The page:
Thursday, February 26, 2015

Give the People What They Need, Not What They Want

I want to start this post by saying that the media and individual celebrities and artists owe us (and therefore, me) absolutely nothing. They have their own lives to lead, their own families and friends to love, their own paths and dreams to follow and should not inherently be worried about me or you. The fact that they're entertaining us for little to no cost is already doing more than they're indebted to do for us. If you're sensing a big however coming up, you're right, cause here it is. HOWEVER, I do think that it is surprising that the media at large and more celebrities and culture-makers aren't concerned with the greater good of people and how their actions and their professional work affects the worldview of those who consume their creative output.

In order to understand where I'm coming from on this, allow me to elaborate a bit about what I mean when I say greater good. When I say greater good, I'm not talking about charities and humanitarian efforts, plenty of celebrities/artists give a lot of their money towards those efforts and I'm not here to praise/deride those who do/don't. What I mean when I say 'greater good' is more of an abstract good, the good that happens when people have a realistic view of the world, the crap that goes on in it, the fact that not everything goes right in life but thats okay, and the fact that through that all, we still need to find ways to enjoy life, enjoy family, enjoy simple pleasures and all that.

I say this because a trend that I've noticed is the tendency of most tv shows and movies to basically sedate the viewer. I watched Parks and Recreation all the way through and was onboard for the whole run of the series, for a sitcom that didn't shy away from some tough issues (feminism, gay marriage, etc.) the way the show ended left me ultimately unsatisfied. A bunch of friends all splitting paths and heading in different directions SUCKS, it's not fun, no amount of montages and memories makes it a fun enjoyable thing to go through. I do understand that sitcoms traditionally act as escape, and I'm not saying that sitcoms all need to try to hit us over the head with the fact that life can be rough, because we all need a place we can go 30 minutes a week and not think about tough issues. That's just one example though, I also think of Breaking Bad, a show that more than any other popular show in the last few years had a dark subject matter. For a show whose main characters were a bunch of lying, betraying, overall bad people, why was everybody okay with the show ending in a way where every single people got exactly what they wanted out of life? Even the people who died, died in a happy fulfilling way (minus maybe Gus), why is this acceptable out of the things that shape people's worldview in a huge way?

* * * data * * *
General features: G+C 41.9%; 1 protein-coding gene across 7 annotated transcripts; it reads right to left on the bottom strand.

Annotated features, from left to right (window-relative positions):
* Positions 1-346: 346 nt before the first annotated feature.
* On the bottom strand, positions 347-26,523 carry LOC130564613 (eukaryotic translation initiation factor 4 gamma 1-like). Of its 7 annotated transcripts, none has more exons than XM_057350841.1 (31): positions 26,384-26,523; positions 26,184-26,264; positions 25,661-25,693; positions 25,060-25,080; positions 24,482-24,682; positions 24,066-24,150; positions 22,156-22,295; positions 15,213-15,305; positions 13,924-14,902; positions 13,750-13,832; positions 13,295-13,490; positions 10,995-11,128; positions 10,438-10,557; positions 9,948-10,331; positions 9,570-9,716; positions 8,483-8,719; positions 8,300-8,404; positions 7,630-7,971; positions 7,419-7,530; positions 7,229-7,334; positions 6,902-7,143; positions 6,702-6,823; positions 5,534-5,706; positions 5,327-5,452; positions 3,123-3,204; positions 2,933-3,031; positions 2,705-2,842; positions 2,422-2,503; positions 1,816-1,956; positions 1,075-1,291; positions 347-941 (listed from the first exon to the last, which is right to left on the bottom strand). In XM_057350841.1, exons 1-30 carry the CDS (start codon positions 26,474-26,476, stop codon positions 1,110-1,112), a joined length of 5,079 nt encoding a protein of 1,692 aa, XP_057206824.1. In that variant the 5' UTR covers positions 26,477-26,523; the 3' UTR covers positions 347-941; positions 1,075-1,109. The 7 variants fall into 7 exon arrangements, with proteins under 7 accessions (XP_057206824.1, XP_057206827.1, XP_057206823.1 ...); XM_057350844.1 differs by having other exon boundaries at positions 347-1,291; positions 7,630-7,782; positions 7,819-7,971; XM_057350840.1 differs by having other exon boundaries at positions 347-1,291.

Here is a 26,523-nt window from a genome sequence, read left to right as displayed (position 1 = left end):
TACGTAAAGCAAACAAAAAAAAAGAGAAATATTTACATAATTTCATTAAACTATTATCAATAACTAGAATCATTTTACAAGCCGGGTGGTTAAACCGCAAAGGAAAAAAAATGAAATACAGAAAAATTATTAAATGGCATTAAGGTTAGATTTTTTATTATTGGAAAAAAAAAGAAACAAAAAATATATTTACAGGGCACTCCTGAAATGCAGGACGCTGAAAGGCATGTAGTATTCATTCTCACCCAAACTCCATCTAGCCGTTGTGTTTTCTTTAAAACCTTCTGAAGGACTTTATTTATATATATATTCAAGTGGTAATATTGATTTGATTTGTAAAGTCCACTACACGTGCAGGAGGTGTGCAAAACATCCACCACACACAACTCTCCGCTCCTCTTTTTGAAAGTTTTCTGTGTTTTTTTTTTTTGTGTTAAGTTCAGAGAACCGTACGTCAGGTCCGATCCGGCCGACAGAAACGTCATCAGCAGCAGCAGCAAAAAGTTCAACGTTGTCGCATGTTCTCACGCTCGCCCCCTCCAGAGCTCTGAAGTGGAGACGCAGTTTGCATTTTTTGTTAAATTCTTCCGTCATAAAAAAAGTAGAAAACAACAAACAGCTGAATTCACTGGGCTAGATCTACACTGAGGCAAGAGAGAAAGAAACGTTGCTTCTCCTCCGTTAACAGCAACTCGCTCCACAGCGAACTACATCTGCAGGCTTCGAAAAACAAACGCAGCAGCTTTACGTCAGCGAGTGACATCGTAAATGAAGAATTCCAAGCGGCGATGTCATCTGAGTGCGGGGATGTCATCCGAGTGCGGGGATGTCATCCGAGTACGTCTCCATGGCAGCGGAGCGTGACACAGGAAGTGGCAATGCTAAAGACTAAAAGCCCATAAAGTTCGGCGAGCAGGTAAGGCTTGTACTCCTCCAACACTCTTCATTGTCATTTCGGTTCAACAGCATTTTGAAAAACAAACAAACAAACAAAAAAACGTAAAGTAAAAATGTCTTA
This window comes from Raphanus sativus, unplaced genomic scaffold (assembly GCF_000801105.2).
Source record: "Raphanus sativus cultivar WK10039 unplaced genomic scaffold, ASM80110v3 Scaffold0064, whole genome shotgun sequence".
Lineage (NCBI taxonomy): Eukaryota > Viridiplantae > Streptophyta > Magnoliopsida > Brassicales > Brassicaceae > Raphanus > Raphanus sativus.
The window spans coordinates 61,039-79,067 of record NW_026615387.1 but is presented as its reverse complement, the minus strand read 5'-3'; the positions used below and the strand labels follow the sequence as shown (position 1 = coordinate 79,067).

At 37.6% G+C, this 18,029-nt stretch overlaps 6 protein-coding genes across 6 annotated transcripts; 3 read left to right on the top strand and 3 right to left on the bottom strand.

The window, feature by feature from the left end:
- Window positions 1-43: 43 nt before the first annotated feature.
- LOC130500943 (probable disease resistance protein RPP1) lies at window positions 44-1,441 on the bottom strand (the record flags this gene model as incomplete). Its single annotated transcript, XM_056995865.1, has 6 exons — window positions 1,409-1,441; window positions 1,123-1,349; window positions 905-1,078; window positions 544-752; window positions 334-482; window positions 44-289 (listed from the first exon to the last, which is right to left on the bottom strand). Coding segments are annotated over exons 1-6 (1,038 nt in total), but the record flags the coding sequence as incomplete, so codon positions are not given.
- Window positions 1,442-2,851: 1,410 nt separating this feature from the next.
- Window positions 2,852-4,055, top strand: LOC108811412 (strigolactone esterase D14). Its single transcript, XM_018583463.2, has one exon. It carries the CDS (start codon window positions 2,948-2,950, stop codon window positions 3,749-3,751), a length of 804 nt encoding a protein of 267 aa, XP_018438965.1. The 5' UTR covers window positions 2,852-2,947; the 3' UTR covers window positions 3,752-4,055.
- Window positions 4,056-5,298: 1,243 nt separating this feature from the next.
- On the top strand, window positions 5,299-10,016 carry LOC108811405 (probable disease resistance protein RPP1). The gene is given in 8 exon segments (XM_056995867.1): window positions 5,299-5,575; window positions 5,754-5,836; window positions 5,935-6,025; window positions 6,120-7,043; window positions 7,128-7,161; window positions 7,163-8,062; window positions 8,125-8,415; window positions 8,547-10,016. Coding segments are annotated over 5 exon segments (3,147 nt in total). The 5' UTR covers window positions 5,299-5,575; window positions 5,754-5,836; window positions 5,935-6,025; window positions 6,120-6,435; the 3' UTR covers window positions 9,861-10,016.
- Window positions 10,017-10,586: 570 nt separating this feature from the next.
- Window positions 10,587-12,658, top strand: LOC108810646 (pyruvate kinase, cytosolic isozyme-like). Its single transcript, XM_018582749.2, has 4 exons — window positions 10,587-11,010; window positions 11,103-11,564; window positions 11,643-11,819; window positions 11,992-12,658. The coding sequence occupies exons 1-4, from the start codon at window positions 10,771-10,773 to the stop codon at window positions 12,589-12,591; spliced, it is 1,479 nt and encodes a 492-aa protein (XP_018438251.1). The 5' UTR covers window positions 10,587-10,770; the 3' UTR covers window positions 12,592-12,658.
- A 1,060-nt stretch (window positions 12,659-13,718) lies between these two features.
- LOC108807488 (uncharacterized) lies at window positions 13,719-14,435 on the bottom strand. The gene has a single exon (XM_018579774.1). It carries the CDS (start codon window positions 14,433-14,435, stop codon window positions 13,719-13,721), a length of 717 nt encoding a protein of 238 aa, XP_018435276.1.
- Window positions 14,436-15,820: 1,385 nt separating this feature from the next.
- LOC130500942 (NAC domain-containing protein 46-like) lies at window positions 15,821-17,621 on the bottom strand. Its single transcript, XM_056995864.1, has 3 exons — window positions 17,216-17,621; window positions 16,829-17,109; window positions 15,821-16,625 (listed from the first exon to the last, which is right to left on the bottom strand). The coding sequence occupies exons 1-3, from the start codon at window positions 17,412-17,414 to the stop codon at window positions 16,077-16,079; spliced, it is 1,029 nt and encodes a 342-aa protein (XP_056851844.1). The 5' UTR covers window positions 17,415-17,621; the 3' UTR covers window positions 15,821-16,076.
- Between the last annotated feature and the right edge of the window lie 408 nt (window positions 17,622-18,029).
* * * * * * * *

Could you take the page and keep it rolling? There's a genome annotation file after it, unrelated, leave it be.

Americans spend hours a day in front of televisions, absorbing the programming that culture makers put on the various channels. Whether knowingly or not, these things shape the way we think about the world and what we expect out of life (especially so in an age where many kids are raised by TV). So many of these shows don't even try to deal with the issues that should be dealt with in society. Where are the characters in a TV drama who volunteer at homeless shelters in addition to having a 9-to-5? Protest unjust laws in addition to raising a family? By and large characters are absorbed with their own problems in TV shows, the characters we love (and in a weird way admire) are ultimately self-absorbed, so is it really a surprise that the majority of Americans are too?

So yes, maybe Americans shouldn't take so many cues from TV, but I think the onus is more on those who produce TV to make a higher level of show, more multi-dimensional characters who are concerned with bigger social issues on top of their personal ones and scripts that aren't afraid to end in a way which leaves characters confused, scared and not sure of the answers to life's big questions. Ask yourself a question, wouldn't that show be the most realistic show on TV? Instead, we get an escape from the real world when we watch TV, which is fine in small doses, the problem is that we are escaping the real world for 6 hours a day, which leaves no time to actually participate in the real world.

'Til Tomorrow

Tomorrow: Religion in the Workplace

No comments: